Genetic differentiation of caribou herds and reindeer in Northern Alaska
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Genetic differentiation of caribou herds and reindeer in Northern Alaska Karen H. Mager, Kevin E. Colson, and Kris J. Hundertmark Institute of Arctic Biology, University of Alaska Fairbanks, Fairbanks, AK 99775, USA ( [email protected] ). Introduction

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Genetic differentiation of caribou herds and reindeer in Northern Alaska

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Genetic differentiation of caribou herds and reindeer in northern alaska

Genetic differentiation of caribou herds and reindeer in Northern Alaska

Karen H. Mager, Kevin E. Colson, and Kris J. Hundertmark

Institute of Arctic Biology, University of Alaska Fairbanks, Fairbanks, AK 99775, USA ([email protected])

Introduction

Four herds of caribou on Alaska’s North Slope constitute management units, yet the extent to which the herd concept approximates the genetic population structure is unknown. Caribou need to be managed at the population level and an understanding of herd connectivity is important given the changing North Slope landscape.

Historical interactions between caribou and domestic reindeer have led many to question the potential for introgression of reindeer genes into the North Slope herds. In particular, some have speculated that Teshekpuk herd animals descended from escaped domestic reindeer in the 1940s, and that the herd may be unique.

Results

Microsatellite variability

All 18 loci were polymorphic (5–25 alleles/locus; mean 16.2). Allelic richness adjusted for sample size was similar across all caribou herds (10.11–10.48) but lower in reindeer (7.78).

Herd differentiation

Fst estimates between caribou herds were not significant except for PCH-WAH. Fst estimates between reindeer and each caribou herd were highly significant (Table 1).

  • Research Questions

    • Can the North Slope herds be genetically delineated?

    • What is the population structure of North Slope caribou and to what extent does it resemble the four-herd concept?

    • Is there evidence for introgression of reindeer genes into caribou herds or vice versa?

Genetic structure

The most likely number of population clusters inferred from STRUCTURE was two. These clusters appear to correspond closely to subspecies (Alaskan caribou and domestic reindeer) based on the proportion of each herd’s membership in the two clusters (Table 2). Each individual was assigned primarily to its own subspecies with three exceptions—one RD individual’s genotype was assigned almost entirely to the caribou cluster, and two individuals (1 RD and 1 CAH) appeared to have 30% and 40%, respectively, of their genotype assigned to the opposite cluster (Figure 2).

Teshekpuk

(TCH)

n = 52

Western Arctic (WAH)

n = 48

Central Arctic (CAH)

n = 19

Porcupine (PCH)

n = 53

Wales Reindeer (RD)

n = 34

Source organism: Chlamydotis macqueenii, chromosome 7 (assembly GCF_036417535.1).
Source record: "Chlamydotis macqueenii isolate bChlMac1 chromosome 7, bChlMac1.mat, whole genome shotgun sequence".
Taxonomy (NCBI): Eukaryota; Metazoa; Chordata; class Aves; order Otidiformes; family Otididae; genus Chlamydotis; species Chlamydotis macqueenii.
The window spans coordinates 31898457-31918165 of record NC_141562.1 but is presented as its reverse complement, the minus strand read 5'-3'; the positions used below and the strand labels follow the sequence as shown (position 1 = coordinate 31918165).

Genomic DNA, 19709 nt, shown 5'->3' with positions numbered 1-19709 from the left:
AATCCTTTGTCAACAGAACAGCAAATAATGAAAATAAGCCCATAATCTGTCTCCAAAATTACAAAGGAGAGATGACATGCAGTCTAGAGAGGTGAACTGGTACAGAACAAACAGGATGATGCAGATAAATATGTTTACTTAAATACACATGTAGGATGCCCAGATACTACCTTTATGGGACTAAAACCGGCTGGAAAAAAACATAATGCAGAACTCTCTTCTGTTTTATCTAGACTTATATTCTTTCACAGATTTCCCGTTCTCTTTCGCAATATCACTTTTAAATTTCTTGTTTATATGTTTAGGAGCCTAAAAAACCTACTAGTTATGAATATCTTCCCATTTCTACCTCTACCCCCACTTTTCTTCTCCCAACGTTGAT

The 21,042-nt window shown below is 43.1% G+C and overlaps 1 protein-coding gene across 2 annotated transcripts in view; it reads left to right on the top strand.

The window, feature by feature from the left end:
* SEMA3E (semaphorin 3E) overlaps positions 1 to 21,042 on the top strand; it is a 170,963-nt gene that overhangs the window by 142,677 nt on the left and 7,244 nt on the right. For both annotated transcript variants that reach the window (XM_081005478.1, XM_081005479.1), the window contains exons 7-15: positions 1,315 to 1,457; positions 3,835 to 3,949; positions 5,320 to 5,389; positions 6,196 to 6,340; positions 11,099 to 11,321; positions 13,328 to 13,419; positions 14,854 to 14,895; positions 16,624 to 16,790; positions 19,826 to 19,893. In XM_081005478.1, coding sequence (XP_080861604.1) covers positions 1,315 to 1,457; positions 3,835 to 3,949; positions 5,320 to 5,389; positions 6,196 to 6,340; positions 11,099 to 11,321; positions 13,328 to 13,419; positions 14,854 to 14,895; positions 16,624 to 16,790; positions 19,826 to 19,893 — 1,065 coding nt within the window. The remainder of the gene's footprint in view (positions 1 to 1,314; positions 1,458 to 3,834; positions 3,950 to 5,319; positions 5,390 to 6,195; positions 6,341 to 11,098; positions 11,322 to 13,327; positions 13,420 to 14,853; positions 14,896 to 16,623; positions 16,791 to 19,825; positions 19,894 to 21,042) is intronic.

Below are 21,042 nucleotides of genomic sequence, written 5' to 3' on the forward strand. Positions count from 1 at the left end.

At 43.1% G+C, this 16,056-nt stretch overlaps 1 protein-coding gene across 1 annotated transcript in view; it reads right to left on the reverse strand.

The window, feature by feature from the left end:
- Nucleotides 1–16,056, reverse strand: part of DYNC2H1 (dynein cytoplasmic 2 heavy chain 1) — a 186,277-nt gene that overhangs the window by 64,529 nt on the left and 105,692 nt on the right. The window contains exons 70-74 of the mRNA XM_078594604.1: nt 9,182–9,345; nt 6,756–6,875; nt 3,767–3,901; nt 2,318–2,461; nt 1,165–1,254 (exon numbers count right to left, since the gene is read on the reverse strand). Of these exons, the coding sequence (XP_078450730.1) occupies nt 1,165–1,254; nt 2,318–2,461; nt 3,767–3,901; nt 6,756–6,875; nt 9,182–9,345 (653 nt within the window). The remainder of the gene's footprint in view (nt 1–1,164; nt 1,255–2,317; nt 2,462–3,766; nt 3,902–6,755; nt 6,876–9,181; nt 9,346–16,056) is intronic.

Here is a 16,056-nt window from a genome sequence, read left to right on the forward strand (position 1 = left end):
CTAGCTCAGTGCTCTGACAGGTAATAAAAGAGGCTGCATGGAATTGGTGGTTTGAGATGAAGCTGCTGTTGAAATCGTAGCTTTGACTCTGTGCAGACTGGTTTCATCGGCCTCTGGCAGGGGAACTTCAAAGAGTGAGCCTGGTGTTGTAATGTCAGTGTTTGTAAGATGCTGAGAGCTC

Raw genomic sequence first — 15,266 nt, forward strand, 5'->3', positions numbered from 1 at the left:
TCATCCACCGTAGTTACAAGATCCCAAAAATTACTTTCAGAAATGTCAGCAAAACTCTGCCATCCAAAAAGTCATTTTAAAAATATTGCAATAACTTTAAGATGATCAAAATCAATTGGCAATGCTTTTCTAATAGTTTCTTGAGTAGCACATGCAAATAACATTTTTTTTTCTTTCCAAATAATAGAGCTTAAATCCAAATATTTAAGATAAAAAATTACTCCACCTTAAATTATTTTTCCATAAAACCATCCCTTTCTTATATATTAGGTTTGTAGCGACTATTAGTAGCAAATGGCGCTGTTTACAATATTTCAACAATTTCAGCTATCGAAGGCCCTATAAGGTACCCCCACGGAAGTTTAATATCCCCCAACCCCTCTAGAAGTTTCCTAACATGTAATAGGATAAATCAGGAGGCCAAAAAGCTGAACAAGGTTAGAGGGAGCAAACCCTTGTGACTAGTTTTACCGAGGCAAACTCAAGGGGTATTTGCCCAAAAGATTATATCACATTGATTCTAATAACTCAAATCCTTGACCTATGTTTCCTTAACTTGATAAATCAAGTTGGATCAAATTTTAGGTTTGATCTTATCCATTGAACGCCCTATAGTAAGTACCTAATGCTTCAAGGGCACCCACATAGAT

Figure 2. STRUCTURE analysis of Alaskan caribou and reindeer under a two-population scenario. Each vertical line represents an individual whose genotype is partitioned into one or two colors indicating the individual’s assigned membership in the reindeer (gray) or caribou (red) genetic population. Herds of sampling origin are separated by vertical black lines.

Figure 1. Number of samples per herd (n) from herds sampled

(Map from: Alaska Department of Fish and Game. 2001. Caribou management report of survey-inventory activities 1 July 1988 - 30 June 2000. C. Healy, editor. Project 3.0. Juneau, Alaska.)

  • Conclusions

  • Caribou and reindeer could be clearly differentiated using traditional and individual-based statistics.

  • If reindeer and caribou did interbreed in the recent past, those reindeer genes have largely disappeared from herds.

  • Gene flow among herds is sufficiently high enough to homogenize them, though weak differentiation of WAH and PCH

    suggest that distance may reduce gene flow.

Methods

Blood samples were collected from caribou of the four North Slope Alaskan herds and from reindeer in Wales, Alaska (Figure 1). DNA was amplified at 18 microsatellite loci. Allelic diversity, allelic richness and Fst were calculated for each population and overall. North Slope population structure—determining the most likely number of population clusters and assignment of individuals to clusters—was inferred using program STRUCTURE.

ACKNOWLEDGEMENTS

This research was funded by National Fish and Wildlife Foundation grant #1499, and benefited from pilot research supported by an early-career award to Dr. Hundertmark from Alaska EPSCoR (NSF award #EPS-0701898). K. Mager was supported by fellowships from the UAF Resilience and Adaptation IGERT (NSF award 0654441) and Alaska EPSCoR. Biologists from Alaska Dept. of Fish and Game, U.S. Fish and Wildlife Service, and the Yukon government provided samples—many are members of the CARMA network. The Ongtowasruk reindeer herd owners allowed me to collect samples from their animals, with help from the UAF reindeer research program. Thanks to CARMA for funding my travel to this year’s meeting.


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